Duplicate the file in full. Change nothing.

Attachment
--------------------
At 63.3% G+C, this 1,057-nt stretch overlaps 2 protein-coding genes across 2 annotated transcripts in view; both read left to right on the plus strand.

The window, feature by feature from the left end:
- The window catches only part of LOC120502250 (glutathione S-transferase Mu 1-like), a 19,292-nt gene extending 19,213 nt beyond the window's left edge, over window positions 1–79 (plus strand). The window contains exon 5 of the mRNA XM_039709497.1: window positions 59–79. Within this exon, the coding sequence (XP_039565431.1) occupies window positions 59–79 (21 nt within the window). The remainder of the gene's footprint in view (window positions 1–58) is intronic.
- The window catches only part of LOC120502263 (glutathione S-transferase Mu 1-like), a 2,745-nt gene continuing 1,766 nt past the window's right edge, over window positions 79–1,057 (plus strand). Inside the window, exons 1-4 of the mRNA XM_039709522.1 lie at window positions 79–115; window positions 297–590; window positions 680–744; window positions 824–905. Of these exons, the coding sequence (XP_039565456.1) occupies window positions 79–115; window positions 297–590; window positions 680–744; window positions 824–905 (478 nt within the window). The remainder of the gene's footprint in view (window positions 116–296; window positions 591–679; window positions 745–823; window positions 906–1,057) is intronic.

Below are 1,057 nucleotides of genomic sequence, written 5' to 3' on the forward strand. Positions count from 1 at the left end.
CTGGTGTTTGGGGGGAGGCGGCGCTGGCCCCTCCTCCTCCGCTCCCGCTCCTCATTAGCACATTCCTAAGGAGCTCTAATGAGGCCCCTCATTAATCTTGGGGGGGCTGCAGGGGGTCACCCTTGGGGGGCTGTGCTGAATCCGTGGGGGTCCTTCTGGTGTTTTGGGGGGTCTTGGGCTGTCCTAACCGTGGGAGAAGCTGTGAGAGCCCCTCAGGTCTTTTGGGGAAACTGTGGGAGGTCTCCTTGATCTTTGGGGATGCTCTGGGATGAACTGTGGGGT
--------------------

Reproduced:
At 63.3% G+C, this 1,057-nt stretch overlaps 2 protein-coding genes across 2 annotated transcripts in view; both read left to right on the plus strand.

The window, feature by feature from the left end:
- The window catches only part of LOC120502250 (glutathione S-transferase Mu 1-like), a 19,292-nt gene extending 19,213 nt beyond the window's left edge, over window positions 1–79 (plus strand). The window contains exon 5 of the mRNA XM_039709497.1: window positions 59–79. Within this exon, the coding sequence (XP_039565431.1) occupies window positions 59–79 (21 nt within the window). The remainder of the gene's footprint in view (window positions 1–58) is intronic.
- The window catches only part of LOC120502263 (glutathione S-transferase Mu 1-like), a 2,745-nt gene continuing 1,766 nt past the window's right edge, over window positions 79–1,057 (plus strand). Inside the window, exons 1-4 of the mRNA XM_039709522.1 lie at window positions 79–115; window positions 297–590; window positions 680–744; window positions 824–905. Of these exons, the coding sequence (XP_039565456.1) occupies window positions 79–115; window positions 297–590; window positions 680–744; window positions 824–905 (478 nt within the window). The remainder of the gene's footprint in view (window positions 116–296; window positions 591–679; window positions 745–823; window positions 906–1,057) is intronic.

Below are 1,057 nucleotides of genomic sequence, written 5' to 3' on the forward strand. Positions count from 1 at the left end.
CTGGTGTTTGGGGGGAGGCGGCGCTGGCCCCTCCTCCTCCGCTCCCGCTCCTCATTAGCACATTCCTAAGGAGCTCTAATGAGGCCCCTCATTAATCTTGGGGGGGCTGCAGGGGGTCACCCTTGGGGGGCTGTGCTGAATCCGTGGGGGTCCTTCTGGTGTTTTGGGGGGTCTTGGGCTGTCCTAACCGTGGGAGAAGCTGTGAGAGCCCCTCAGGTCTTTTGGGGAAACTGTGGGAGGTCTCCTTGATCTTTGGGGATGCTCTGGGATGAACTGTGGGGT